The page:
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You are what is most beautiful about me. Really?

Barton, D.K. You are what is most beautiful about me. 2008

Barton, D.K. You are what is most beautiful about me. 2008

I came across some new work of Del Kathryn Barton’s this week which I will talk about in another post at another time. But it reminded me of her 2008 Archibald winning portrait and I thought it was worth pulling apart some of the ideas contained within it.

What is of interest to me in this piece, apart from the energy of the line and the feast of detail in pattern and colour and symbolism, is that it’s essentially a self-portrait about motherhood.

When you think about the title You are what is most beautiful about me you can see that Barton defines herself as beautiful in reference to motherhood. The beautiful that Barton refers to is not physical beauty, but rather essential beauty; she is saying that her children’s beauty, as in their existence, legitimises her.

An extraordinary stance in many ways, especially when made by a successful female artist; independent, modern, living and dealing in a world after feminism (perhaps the advent of this piece tells us there is no such thing).

And while some of you might think this is an extreme interpretation of the title, the work itself supports this reading. The children stand between the open legs of  Barton as direct reference to both the birth process and the Hindu god Vishnu, god of incarnation, birth and death.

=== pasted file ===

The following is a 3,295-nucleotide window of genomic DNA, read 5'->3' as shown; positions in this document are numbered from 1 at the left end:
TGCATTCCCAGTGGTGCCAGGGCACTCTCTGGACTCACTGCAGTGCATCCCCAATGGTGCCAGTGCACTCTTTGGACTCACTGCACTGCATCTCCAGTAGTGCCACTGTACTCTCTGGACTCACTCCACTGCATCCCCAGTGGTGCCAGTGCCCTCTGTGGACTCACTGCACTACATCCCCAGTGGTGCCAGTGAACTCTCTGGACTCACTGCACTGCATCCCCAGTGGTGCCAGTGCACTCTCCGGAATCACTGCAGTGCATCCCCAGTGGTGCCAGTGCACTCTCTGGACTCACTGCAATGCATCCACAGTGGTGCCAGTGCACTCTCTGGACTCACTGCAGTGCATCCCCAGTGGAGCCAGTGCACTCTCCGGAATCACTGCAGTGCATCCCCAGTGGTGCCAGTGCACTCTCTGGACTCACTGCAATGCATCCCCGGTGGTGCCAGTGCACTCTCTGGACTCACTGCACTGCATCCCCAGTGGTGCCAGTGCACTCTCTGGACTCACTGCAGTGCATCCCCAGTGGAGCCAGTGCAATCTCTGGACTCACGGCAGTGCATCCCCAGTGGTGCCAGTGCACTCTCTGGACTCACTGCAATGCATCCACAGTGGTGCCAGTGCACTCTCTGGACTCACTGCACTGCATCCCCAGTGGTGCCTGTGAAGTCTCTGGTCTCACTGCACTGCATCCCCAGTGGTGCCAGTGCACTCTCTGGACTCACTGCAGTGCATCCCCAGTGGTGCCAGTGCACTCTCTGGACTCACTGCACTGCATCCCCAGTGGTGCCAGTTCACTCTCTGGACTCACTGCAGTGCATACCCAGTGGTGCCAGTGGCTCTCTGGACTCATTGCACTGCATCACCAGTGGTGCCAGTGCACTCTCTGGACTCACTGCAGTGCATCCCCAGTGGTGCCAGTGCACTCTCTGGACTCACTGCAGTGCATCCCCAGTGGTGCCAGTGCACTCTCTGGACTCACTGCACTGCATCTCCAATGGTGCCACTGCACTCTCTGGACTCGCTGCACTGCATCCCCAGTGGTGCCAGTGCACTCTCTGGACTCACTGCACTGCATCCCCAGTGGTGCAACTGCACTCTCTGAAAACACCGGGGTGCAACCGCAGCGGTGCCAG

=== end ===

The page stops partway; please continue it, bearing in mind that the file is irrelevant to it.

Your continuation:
The three figures are entwined by multiple versions of the umbilical – as vines and strings that twist and tumble around each figure, linking them, conjoining them. This provides a background for the dotting Barton has appropriated from modern indigenous work which she has softened and relaxed and let wander around her canvas in a quietly rampant way, evoking a fecundity characteristic of Barton’s work.

Personally I am ambivalent about the work, though I recognise and appreciate the intimacy of its sentiment, it still makes me uneasy. I am surprised by the ideas this piece embodies Рit reminds me that women are never far from their roots as the wombs of the world, never far from their identity as mothers (which means -good and kind and worthy) and never far from feeling unworthy when straying from this territory.

But regardless of my personal opinions about the work, it’s an excellent modern day example of one of the age old and accepted paradigms women use to portray ideas about self. That motherhood defines and legitimises us.

 

One Response to “You are what is most beautiful about me. Really?”

  1. Its oddly disturbing and beautiful at the same time.

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